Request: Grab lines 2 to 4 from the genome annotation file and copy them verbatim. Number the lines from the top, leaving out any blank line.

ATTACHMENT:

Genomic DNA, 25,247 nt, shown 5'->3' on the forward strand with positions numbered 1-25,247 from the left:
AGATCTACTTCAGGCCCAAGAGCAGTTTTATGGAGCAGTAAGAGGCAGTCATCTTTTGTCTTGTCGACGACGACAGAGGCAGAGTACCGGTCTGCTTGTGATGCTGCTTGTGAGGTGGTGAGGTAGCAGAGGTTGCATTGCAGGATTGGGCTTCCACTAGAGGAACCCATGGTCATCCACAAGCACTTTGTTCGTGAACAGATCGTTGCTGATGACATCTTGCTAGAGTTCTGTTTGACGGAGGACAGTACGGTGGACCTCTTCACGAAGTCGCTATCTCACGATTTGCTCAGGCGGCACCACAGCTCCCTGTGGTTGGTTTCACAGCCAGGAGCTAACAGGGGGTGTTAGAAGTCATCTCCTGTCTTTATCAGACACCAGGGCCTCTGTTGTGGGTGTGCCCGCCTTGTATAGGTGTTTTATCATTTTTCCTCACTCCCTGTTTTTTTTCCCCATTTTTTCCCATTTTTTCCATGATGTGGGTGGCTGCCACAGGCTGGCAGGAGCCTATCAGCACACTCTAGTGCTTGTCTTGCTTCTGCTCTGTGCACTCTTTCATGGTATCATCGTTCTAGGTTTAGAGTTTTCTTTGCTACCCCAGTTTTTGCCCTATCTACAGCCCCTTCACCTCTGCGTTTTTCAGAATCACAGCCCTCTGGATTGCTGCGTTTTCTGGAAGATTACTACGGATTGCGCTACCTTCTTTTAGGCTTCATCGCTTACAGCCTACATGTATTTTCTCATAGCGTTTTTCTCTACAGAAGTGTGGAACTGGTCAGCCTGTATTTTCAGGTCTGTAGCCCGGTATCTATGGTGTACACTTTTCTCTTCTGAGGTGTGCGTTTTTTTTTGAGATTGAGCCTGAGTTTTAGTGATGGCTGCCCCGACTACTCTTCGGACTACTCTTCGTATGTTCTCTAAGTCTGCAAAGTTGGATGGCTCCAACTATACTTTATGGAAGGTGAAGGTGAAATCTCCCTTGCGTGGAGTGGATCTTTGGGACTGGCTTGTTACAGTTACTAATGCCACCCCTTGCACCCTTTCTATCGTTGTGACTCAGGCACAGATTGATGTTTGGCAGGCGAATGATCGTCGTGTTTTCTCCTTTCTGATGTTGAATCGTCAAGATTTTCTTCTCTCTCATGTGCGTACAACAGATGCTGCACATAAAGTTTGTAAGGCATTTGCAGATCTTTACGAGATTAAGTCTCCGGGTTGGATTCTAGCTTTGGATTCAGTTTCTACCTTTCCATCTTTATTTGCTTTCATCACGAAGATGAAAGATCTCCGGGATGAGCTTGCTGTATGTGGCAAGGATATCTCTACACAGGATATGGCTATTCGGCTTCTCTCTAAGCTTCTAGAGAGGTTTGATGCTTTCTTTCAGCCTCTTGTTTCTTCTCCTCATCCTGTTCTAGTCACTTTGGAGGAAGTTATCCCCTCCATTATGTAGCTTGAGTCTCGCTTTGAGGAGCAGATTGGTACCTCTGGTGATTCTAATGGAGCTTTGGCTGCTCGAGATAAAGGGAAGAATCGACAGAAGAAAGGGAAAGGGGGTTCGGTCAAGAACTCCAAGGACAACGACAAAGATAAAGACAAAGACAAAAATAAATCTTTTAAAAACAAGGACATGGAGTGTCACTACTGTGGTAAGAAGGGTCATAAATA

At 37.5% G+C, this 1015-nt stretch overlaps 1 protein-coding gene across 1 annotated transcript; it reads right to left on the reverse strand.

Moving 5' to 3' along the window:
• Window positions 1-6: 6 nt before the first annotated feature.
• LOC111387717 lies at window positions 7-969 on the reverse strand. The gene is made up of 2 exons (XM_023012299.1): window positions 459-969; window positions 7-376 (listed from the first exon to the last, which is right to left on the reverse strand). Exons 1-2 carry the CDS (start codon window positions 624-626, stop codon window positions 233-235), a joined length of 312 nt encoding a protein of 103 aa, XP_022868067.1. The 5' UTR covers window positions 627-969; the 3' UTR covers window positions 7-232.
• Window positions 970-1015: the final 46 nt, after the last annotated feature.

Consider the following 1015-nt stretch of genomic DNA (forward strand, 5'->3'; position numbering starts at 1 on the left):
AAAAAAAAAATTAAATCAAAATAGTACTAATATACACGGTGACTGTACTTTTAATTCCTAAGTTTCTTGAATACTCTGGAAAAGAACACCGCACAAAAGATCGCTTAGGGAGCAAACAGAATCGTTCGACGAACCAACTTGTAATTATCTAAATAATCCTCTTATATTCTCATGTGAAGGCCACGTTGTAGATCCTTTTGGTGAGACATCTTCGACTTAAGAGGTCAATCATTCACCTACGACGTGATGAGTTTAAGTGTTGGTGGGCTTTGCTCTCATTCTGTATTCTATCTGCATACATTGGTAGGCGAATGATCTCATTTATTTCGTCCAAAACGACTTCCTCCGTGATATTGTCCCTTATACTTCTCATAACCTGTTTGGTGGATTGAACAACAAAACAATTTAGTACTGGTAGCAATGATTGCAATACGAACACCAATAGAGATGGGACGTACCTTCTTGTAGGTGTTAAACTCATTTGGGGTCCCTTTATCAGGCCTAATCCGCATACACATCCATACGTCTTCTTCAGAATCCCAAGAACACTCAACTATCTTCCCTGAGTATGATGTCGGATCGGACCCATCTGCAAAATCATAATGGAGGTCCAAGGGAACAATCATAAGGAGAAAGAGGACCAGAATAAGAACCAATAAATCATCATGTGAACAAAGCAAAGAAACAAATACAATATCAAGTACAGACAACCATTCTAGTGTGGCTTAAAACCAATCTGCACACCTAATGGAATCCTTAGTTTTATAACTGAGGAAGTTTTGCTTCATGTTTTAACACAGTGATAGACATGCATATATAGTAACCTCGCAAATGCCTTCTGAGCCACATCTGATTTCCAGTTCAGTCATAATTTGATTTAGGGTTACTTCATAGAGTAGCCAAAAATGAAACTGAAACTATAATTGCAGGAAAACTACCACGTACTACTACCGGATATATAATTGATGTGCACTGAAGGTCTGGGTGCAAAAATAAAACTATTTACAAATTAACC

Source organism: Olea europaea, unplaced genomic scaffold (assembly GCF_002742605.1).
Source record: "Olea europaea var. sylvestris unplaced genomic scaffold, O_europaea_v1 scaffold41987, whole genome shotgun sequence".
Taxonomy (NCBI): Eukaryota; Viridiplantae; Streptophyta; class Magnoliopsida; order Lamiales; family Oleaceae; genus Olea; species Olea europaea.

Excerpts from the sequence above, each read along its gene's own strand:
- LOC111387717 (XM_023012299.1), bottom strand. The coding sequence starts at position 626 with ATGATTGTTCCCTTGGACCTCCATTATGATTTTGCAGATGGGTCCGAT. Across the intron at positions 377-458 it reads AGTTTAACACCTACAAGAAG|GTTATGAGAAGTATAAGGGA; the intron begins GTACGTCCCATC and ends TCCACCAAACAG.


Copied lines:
AGATCTACTTCAGGCCCAAGAGCAGTTTTATGGAGCAGTAAGAGGCAGTCATCTTTTGTCTTGTCGACGACGACAGAGGCAGAGTACCGGTCTGCTTGTGATGCTGCTTGTGAGGTGGTGAGGTAGCAGAGGTTGCATTGCAGGATTGGGCTTCCACTAGAGGAACCCATGGTCATCCACAAGCACTTTGTTCGTGAACAGATCGTTGCTGATGACATCTTGCTAGAGTTCTGTTTGACGGAGGACAGTACGGTGGACCTCTTCACGAAGTCGCTATCTCACGATTTGCTCAGGCGGCACCACAGCTCCCTGTGGTTGGTTTCACAGCCAGGAGCTAACAGGGGGTGTTAGAAGTCATCTCCTGTCTTTATCAGACACCAGGGCCTCTGTTGTGGGTGTGCCCGCCTTGTATAGGTGTTTTATCATTTTTCCTCACTCCCTGTTTTTTTTCCCCATTTTTTCCCATTTTTTCCATGATGTGGGTGGCTGCCACAGGCTGGCAGGAGCCTATCAGCACACTCTAGTGCTTGTCTTGCTTCTGCTCTGTGCACTCTTTCATGGTATCATCGTTCTAGGTTTAGAGTTTTCTTTGCTACCCCAGTTTTTGCCCTATCTACAGCCCCTTCACCTCTGCGTTTTTCAGAATCACAGCCCTCTGGATTGCTGCGTTTTCTGGAAGATTACTACGGATTGCGCTACCTTCTTTTAGGCTTCATCGCTTACAGCCTACATGTATTTTCTCATAGCGTTTTTCTCTACAGAAGTGTGGAACTGGTCAGCCTGTATTTTCAGGTCTGTAGCCCGGTATCTATGGTGTACACTTTTCTCTTCTGAGGTGTGCGTTTTTTTTTGAGATTGAGCCTGAGTTTTAGTGATGGCTGCCCCGACTACTCTTCGGACTACTCTTCGTATGTTCTCTAAGTCTGCAAAGTTGGATGGCTCCAACTATACTTTATGGAAGGTGAAGGTGAAATCTCCCTTGCGTGGAGTGGATCTTTGGGACTGGCTTGTTACAGTTACTAATGCCACCCCTTGCACCCTTTCTATCGTTGTGACTCAGGCACAGATTGATGTTTGGCAGGCGAATGATCGTCGTGTTTTCTCCTTTCTGATGTTGAATCGTCAAGATTTTCTTCTCTCTCATGTGCGTACAACAGATGCTGCACATAAAGTTTGTAAGGCATTTGCAGATCTTTACGAGATTAAGTCTCCGGGTTGGATTCTAGCTTTGGATTCAGTTTCTACCTTTCCATCTTTATTTGCTTTCATCACGAAGATGAAAGATCTCCGGGATGAGCTTGCTGTATGTGGCAAGGATATCTCTACACAGGATATGGCTATTCGGCTTCTCTCTAAGCTTCTAGAGAGGTTTGATGCTTTCTTTCAGCCTCTTGTTTCTTCTCCTCATCCTGTTCTAGTCACTTTGGAGGAAGTTATCCCCTCCATTATGTAGCTTGAGTCTCGCTTTGAGGAGCAGATTGGTACCTCTGGTGATTCTAATGGAGCTTTGGCTGCTCGAGATAAAGGGAAGAATCGACAGAAGAAAGGGAAAGGGGGTTCGGTCAAGAACTCCAAGGACAACGACAAAGATAAAGACAAAGACAAAAATAAATCTTTTAAAAACAAGGACATGGAGTGTCACTACTGTGGTAAGAAGGGTCATAAATA

At 37.5% G+C, this 1015-nt stretch overlaps 1 protein-coding gene across 1 annotated transcript; it reads right to left on the reverse strand.

Moving 5' to 3' along the window: